This was a bit of a letdown, if I’m being honest. It just didn’t deliver the epic conclusion that I was expecting. Honestly, it felt more like Part 1 of a two-part conclusion. While it wouldn’t surprise me to learn that there is another upcoming installment in the franchise, at this moment I am unaware of any intentions to continue the series with this group of characters. Bearing that in mind, I must defer to my original statement: it was a bit of a letdown. In recent years, my fandom for the Wizarding World has been rekindled due my daughter’s discovery, and now obsession, for all things Harry Potter. I was especially glad when I learned that I would be able to bring her along for what I expected, at the time, to be an epic conclusion. And while the film got her stamp of approval, my approval is a little harder to receive.
When we last saw Newt Scamander (Eddie Redmayne), he and his group barely survived a battle with Grindelwald (Mads Mikkelsen), who’d managed to gather his supporters. Newt and gang only survived due to the sacrifice of his brother, Theseus’ (Callum Turner), fiancé Leta (R.I.P. Zoe Kravitz). Following her sacrifice, Newt, who tended to stay out of the magical politics, had chosen to stand with his brother and Dumbledore (Jude Law) against Grindelwald. In case of Dumbledore, this was more of a symbolic gesture thanks to a blood pact that prevented Dumbledore and Grindelwald from fighting one another.
As the events of this film start, Newt is dispatched on a mission on Dumbledore‘s behalf to secure a creature that will have some significance to the overall story. His mission is complicated by the arrival of Credence (remember Ezra Miller’s Credence). Moving on, the Wizarding World is divided, as Grindelwald amasses more followers and enacts his plans for Wizarding supremacy. In order to stop him, Dumbledore’s first army is assembled and dispatched. Comprised of the Scamander brothers, enemy turned ally Yusef Kama (William Nadylam), a renowned Ilvermorny Magical professor Eulalie “Lally” Hicks (Jessica Williams), and last but not least, Newt’s best friend and the rogue Queenie Goldstein’s (Alison Sudol) love, Jacob Kowalski (Dan Fogler); the group attempts to thwart Grindelwald’s rising power.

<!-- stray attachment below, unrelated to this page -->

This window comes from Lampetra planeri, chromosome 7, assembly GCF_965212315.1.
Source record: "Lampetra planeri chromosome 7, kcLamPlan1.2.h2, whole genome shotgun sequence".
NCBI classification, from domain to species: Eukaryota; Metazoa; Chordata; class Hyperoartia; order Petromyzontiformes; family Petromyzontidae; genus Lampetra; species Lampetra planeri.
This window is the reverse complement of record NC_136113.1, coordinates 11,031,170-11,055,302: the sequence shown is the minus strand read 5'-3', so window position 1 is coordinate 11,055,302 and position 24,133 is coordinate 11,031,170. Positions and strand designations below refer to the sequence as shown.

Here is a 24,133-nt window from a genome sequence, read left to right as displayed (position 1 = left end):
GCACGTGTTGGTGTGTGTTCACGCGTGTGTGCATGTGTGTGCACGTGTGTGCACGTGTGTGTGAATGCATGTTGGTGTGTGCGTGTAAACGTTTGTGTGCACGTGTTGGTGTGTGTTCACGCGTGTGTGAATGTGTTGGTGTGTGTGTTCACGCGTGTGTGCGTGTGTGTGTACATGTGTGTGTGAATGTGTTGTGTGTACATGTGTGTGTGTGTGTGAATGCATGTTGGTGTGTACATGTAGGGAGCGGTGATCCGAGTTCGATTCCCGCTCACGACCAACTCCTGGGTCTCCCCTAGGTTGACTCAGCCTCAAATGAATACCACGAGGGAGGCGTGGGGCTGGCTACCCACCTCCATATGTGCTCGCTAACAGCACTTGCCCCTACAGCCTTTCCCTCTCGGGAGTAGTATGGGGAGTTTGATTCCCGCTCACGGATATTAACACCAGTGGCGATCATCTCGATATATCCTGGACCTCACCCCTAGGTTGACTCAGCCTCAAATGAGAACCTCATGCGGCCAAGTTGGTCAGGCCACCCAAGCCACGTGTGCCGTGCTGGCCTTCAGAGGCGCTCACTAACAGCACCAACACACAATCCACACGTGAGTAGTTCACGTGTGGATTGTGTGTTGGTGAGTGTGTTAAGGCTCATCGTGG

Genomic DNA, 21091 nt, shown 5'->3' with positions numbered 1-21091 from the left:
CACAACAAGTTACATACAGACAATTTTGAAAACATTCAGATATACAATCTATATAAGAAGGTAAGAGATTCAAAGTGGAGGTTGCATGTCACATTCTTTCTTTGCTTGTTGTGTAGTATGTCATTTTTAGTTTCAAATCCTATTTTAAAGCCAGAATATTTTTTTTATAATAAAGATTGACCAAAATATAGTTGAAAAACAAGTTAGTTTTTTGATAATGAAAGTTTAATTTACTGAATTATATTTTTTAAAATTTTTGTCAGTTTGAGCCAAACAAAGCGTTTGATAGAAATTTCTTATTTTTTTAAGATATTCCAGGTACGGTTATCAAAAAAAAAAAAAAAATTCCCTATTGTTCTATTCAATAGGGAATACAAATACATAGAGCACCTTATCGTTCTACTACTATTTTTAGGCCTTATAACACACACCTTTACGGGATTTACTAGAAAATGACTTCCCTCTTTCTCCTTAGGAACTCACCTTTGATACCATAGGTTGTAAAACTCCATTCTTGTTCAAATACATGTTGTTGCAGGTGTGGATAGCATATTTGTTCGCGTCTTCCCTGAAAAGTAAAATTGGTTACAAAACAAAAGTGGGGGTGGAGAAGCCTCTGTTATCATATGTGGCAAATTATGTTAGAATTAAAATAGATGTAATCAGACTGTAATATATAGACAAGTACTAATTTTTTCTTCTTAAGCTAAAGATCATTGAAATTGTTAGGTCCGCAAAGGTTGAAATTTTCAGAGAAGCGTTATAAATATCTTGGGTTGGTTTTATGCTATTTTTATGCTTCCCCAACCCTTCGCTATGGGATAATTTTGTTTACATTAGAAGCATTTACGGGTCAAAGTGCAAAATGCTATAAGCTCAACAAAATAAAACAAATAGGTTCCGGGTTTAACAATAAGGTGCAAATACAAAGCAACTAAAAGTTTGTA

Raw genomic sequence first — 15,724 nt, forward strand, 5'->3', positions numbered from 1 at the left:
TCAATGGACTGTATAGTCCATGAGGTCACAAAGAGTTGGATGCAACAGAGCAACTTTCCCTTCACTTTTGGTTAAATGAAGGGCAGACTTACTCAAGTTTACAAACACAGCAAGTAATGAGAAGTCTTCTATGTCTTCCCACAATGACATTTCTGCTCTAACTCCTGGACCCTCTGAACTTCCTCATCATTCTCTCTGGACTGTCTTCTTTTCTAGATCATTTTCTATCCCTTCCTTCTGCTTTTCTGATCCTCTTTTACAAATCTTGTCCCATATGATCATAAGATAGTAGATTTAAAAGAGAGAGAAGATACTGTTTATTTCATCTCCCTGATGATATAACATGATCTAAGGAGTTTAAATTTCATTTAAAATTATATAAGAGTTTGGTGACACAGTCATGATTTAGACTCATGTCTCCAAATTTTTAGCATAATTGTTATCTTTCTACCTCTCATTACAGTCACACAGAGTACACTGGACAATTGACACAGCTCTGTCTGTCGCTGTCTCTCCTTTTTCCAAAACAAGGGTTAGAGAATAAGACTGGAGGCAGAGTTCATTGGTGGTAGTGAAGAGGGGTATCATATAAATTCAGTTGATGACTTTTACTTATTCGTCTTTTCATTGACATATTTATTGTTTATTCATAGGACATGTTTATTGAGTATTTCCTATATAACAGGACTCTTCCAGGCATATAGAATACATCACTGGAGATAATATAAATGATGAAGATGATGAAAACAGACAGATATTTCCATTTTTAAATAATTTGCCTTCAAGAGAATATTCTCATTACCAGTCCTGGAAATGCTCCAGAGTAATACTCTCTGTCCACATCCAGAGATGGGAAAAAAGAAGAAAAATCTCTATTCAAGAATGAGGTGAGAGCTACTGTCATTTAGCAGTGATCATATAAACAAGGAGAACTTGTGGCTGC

So, it’s worth mentioning that based on my research this film is actually not where the franchise ends, as previously thought. In fact, there are actually two more films planned for production. This is welcome news, as it helps give much needed context for my review. As mentioned earlier, this film felt more like the latest installment rather than a conclusion to the franchise. There were several storylines that were not properly wrapped up in my opinion. With this additional knowledge, it takes some of the sting out of my critique now that I am aware that more is to come.